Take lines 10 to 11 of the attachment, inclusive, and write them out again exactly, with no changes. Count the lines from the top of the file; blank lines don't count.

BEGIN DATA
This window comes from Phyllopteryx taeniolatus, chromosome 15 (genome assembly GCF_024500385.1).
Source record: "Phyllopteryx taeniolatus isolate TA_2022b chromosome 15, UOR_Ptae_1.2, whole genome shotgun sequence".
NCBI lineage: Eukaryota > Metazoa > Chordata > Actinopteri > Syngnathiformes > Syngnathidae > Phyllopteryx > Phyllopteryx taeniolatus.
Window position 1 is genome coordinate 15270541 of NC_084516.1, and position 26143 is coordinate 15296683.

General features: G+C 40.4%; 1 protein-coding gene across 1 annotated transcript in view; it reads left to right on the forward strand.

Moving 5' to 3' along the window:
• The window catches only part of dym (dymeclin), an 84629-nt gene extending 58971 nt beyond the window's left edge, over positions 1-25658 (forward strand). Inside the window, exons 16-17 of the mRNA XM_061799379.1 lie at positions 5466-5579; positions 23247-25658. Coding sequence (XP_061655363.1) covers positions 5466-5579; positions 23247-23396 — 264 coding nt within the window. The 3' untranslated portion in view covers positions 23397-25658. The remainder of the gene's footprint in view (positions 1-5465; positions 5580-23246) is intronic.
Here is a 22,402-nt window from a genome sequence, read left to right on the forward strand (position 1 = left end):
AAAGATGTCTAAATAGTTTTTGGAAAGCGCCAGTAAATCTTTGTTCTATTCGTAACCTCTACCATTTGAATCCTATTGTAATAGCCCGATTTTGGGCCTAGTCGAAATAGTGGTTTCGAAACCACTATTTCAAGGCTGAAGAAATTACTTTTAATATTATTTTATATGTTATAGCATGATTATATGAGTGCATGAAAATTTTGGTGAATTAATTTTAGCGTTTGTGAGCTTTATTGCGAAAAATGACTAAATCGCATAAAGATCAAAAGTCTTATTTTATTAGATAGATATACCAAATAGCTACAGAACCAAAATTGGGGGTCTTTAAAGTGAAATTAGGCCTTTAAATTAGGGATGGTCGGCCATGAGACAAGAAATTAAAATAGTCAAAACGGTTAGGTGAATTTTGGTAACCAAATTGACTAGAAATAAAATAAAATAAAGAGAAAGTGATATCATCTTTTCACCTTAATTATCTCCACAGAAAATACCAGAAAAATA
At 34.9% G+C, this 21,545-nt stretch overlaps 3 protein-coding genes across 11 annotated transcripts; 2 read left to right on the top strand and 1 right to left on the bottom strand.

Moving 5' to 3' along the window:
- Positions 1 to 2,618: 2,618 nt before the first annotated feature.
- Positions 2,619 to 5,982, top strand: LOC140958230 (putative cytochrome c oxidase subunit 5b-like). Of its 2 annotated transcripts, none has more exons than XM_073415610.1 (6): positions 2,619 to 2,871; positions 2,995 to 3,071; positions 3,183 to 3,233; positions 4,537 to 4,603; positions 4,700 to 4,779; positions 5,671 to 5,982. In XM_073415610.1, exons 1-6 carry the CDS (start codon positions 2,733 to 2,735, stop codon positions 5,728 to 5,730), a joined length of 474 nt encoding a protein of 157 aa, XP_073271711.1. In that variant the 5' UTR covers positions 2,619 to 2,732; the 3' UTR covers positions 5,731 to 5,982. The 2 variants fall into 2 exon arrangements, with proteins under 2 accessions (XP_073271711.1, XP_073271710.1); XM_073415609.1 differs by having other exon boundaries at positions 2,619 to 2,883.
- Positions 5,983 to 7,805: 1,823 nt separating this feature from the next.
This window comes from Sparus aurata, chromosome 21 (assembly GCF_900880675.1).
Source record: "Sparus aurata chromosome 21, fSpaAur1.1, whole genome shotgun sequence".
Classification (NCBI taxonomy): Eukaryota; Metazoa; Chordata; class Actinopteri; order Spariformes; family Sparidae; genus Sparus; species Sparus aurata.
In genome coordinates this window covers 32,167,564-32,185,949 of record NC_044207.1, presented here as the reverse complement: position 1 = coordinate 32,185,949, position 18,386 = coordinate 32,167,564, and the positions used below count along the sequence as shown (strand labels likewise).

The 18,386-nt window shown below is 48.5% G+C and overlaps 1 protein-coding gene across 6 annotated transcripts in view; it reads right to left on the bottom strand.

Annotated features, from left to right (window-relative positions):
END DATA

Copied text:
At 34.9% G+C, this 21,545-nt stretch overlaps 3 protein-coding genes across 11 annotated transcripts; 2 read left to right on the top strand and 1 right to left on the bottom strand.

Moving 5' to 3' along the window: